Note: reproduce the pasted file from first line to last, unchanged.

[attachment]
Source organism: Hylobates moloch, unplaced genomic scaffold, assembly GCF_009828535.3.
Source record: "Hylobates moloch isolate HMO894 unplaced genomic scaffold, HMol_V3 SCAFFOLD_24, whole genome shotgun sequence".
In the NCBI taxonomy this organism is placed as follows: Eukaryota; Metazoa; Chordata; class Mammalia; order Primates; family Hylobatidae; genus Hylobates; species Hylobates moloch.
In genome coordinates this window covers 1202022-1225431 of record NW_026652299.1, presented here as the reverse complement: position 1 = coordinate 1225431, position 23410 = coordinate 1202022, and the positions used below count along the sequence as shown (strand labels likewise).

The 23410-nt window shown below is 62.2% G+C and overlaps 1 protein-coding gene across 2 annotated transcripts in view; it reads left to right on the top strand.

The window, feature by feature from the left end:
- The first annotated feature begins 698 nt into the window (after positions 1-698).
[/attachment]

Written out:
Source organism: Hylobates moloch, unplaced genomic scaffold, assembly GCF_009828535.3.
Source record: "Hylobates moloch isolate HMO894 unplaced genomic scaffold, HMol_V3 SCAFFOLD_24, whole genome shotgun sequence".
In the NCBI taxonomy this organism is placed as follows: Eukaryota; Metazoa; Chordata; class Mammalia; order Primates; family Hylobatidae; genus Hylobates; species Hylobates moloch.
In genome coordinates this window covers 1202022-1225431 of record NW_026652299.1, presented here as the reverse complement: position 1 = coordinate 1225431, position 23410 = coordinate 1202022, and the positions used below count along the sequence as shown (strand labels likewise).

The 23410-nt window shown below is 62.2% G+C and overlaps 1 protein-coding gene across 2 annotated transcripts in view; it reads left to right on the top strand.

The window, feature by feature from the left end:
- The first annotated feature begins 698 nt into the window (after positions 1-698).